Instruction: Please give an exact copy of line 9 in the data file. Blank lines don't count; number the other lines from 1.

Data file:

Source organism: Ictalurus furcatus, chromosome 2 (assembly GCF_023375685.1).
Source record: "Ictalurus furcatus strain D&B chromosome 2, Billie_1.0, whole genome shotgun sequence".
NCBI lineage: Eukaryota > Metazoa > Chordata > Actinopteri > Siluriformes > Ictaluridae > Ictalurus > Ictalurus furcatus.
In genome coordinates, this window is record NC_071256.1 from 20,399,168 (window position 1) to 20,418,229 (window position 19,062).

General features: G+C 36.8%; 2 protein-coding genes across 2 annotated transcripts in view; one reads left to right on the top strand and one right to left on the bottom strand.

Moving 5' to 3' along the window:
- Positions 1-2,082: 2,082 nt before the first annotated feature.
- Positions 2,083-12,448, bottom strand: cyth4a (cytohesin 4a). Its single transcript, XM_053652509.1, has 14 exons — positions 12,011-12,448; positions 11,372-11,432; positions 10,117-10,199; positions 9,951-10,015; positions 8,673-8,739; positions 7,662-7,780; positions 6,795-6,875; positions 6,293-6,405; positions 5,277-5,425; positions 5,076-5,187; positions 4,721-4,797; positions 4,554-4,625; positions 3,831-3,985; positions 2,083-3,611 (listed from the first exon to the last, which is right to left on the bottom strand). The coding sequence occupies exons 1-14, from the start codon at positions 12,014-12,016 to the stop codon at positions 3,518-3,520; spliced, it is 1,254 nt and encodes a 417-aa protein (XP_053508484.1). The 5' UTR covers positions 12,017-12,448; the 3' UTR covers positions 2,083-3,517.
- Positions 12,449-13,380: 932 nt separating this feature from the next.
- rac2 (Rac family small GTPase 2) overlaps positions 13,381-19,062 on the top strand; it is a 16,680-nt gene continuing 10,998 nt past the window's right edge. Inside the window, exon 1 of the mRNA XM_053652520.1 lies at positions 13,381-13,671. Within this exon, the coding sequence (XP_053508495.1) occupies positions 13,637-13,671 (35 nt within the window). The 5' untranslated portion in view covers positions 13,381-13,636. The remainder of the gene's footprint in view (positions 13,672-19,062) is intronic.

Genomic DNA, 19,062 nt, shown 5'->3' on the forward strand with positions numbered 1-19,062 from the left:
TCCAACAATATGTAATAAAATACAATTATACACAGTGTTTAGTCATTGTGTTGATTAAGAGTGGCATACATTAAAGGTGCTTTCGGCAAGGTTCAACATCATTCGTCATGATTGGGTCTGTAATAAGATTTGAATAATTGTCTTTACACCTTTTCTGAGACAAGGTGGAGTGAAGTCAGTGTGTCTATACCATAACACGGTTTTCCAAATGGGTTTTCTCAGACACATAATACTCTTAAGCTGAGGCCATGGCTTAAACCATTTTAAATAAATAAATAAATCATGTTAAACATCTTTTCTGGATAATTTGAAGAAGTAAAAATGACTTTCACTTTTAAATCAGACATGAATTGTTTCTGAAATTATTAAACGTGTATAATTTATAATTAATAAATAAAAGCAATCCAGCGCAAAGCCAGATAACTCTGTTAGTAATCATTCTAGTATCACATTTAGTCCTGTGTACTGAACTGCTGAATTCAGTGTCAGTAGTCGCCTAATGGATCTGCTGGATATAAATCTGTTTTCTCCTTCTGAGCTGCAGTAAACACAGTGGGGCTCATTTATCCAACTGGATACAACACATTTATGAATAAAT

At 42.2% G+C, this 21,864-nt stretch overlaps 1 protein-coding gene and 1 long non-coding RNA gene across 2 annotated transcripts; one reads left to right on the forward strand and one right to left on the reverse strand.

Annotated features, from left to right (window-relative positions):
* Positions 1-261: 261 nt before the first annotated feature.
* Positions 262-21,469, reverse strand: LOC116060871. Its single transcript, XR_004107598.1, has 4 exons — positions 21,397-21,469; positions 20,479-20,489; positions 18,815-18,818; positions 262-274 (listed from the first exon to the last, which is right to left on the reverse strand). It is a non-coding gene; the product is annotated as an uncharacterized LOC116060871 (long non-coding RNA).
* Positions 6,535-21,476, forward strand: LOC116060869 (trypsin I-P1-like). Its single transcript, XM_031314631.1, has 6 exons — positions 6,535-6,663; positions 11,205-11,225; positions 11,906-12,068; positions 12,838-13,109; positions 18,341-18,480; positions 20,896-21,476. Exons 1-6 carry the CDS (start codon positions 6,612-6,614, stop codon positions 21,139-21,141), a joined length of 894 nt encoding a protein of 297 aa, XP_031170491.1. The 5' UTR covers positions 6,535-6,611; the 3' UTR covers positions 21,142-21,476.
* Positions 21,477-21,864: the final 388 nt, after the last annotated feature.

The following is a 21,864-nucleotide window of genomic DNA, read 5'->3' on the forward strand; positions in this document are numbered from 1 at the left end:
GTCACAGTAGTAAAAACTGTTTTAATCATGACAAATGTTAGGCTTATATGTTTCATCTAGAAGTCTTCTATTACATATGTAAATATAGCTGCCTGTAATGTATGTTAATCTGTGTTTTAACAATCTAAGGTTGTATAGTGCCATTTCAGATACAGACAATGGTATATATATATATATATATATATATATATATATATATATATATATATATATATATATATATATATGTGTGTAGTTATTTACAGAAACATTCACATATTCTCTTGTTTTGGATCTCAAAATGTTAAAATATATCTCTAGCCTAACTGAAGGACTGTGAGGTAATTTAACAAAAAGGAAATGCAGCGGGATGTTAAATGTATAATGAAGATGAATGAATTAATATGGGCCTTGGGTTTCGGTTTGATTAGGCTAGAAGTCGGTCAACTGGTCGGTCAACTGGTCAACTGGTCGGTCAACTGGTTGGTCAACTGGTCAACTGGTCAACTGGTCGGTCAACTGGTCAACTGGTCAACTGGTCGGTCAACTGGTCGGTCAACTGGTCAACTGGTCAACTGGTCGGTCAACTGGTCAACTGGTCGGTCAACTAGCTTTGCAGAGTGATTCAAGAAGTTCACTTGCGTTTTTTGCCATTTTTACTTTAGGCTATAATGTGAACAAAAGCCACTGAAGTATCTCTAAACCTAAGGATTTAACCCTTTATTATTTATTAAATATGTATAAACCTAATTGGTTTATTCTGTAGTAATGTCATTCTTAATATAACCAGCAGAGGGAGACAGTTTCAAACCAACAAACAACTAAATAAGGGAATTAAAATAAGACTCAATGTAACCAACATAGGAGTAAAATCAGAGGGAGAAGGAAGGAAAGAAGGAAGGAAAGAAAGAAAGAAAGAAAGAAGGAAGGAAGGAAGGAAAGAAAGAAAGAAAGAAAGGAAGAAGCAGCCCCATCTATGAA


- Positions 12,449-13,380: 932 nt separating this feature from the next.